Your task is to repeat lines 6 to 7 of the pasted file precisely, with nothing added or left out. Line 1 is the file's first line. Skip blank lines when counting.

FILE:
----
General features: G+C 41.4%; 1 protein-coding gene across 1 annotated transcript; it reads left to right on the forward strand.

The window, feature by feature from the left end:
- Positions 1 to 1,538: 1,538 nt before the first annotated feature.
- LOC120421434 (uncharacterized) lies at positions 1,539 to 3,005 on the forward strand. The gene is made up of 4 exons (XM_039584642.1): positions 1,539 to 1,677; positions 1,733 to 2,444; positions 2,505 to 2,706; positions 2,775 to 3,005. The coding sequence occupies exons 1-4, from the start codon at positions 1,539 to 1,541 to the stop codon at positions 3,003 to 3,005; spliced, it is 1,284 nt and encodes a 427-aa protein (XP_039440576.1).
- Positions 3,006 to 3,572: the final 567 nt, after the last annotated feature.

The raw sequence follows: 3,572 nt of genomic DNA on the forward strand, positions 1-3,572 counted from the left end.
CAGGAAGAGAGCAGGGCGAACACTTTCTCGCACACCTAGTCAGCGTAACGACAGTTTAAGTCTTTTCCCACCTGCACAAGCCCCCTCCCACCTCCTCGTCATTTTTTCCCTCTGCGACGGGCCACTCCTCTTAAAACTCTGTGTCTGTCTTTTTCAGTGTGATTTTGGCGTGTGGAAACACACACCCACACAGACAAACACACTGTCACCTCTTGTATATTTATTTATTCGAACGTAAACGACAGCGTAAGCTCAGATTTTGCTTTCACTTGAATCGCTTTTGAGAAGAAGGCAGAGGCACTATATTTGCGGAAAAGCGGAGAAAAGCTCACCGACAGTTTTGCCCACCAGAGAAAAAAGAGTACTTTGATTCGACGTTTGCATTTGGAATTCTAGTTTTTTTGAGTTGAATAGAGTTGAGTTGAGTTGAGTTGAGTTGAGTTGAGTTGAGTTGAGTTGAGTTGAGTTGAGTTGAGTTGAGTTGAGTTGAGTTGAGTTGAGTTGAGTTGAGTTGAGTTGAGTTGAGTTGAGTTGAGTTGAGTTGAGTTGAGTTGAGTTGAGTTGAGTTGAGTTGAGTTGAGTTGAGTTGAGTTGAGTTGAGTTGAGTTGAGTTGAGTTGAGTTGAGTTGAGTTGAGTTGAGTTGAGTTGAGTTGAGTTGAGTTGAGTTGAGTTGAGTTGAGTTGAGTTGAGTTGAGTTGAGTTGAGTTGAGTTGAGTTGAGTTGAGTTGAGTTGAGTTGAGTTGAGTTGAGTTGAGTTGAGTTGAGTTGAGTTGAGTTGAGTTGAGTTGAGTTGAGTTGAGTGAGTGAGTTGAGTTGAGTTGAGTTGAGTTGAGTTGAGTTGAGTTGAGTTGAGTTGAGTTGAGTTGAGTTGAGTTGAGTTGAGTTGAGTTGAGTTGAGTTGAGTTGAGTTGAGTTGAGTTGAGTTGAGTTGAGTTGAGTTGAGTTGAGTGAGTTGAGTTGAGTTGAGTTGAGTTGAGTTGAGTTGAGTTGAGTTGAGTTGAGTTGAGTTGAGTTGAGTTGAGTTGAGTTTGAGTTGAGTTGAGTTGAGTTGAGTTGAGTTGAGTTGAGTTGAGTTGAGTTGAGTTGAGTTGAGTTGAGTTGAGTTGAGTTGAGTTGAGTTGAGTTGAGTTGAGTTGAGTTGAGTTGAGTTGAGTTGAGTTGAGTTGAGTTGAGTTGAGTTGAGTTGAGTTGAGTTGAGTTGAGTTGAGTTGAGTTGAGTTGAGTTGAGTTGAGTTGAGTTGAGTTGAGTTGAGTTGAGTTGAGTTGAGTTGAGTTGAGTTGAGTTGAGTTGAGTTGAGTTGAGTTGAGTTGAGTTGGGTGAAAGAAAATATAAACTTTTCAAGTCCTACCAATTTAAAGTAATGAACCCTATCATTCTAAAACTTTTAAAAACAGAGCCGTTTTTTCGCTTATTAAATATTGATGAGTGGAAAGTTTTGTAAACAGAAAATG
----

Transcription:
The raw sequence follows: 3,572 nt of genomic DNA on the forward strand, positions 1-3,572 counted from the left end.
CAGGAAGAGAGCAGGGCGAACACTTTCTCGCACACCTAGTCAGCGTAACGACAGTTTAAGTCTTTTCCCACCTGCACAAGCCCCCTCCCACCTCCTCGTCATTTTTTCCCTCTGCGACGGGCCACTCCTCTTAAAACTCTGTGTCTGTCTTTTTCAGTGTGATTTTGGCGTGTGGAAACACACACCCACACAGACAAACACACTGTCACCTCTTGTATATTTATTTATTCGAACGTAAACGACAGCGTAAGCTCAGATTTTGCTTTCACTTGAATCGCTTTTGAGAAGAAGGCAGAGGCACTATATTTGCGGAAAAGCGGAGAAAAGCTCACCGACAGTTTTGCCCACCAGAGAAAAAAGAGTACTTTGATTCGACGTTTGCATTTGGAATTCTAGTTTTTTTGAGTTGAATAGAGTTGAGTTGAGTTGAGTTGAGTTGAGTTGAGTTGAGTTGAGTTGAGTTGAGTTGAGTTGAGTTGAGTTGAGTTGAGTTGAGTTGAGTTGAGTTGAGTTGAGTTGAGTTGAGTTGAGTTGAGTTGAGTTGAGTTGAGTTGAGTTGAGTTGAGTTGAGTTGAGTTGAGTTGAGTTGAGTTGAGTTGAGTTGAGTTGAGTTGAGTTGAGTTGAGTTGAGTTGAGTTGAGTTGAGTTGAGTTGAGTTGAGTTGAGTTGAGTTGAGTTGAGTTGAGTTGAGTTGAGTTGAGTTGAGTTGAGTTGAGTTGAGTTGAGTTGAGTTGAGTTGAGTTGAGTTGAGTTGAGTTGAGTTGAGTTGAGTTGAGTTGAGTTGAGTTGAGTTGAGTTGAGTGAGTGAGTTGAGTTGAGTTGAGTTGAGTTGAGTTGAGTTGAGTTGAGTTGAGTTGAGTTGAGTTGAGTTGAGTTGAGTTGAGTTGAGTTGAGTTGAGTTGAGTTGAGTTGAGTTGAGTTGAGTTGAGTTGAGTTGAGTTGAGTTGAGTGAGTTGAGTTGAGTTGAGTTGAGTTGAGTTGAGTTGAGTTGAGTTGAGTTGAGTTGAGTTGAGTTGAGTTGAGTTGAGTTTGAGTTGAGTTGAGTTGAGTTGAGTTGAGTTGAGTTGAGTTGAGTTGAGTTGAGTTGAGTTGAGTTGAGTTGAGTTGAGTTGAGTTGAGTTGAGTTGAGTTGAGTTGAGTTGAGTTGAGTTGAGTTGAGTTGAGTTGAGTTGAGTTGAGTTGAGTTGAGTTGAGTTGAGTTGAGTTGAGTTGAGTTGAGTTGAGTTGAGTTGAGTTGAGTTGAGTTGAGTTGAGTTGAGTTGAGTTGAGTTGAGTTGAGTTGAGTTGAGTTGAGTTGAGTTGAGTTGAGTTGAGTTGGGTGAAAGAAAATATAAACTTTTCAAGTCCTACCAATTTAAAGTAATGAACCCTATCATTCTAAAACTTTTAAAAACAGAGCCGTTTTTTCGCTTATTAAATATTGATGAGTGGAAAGTTTTGTAAACAGAAAATG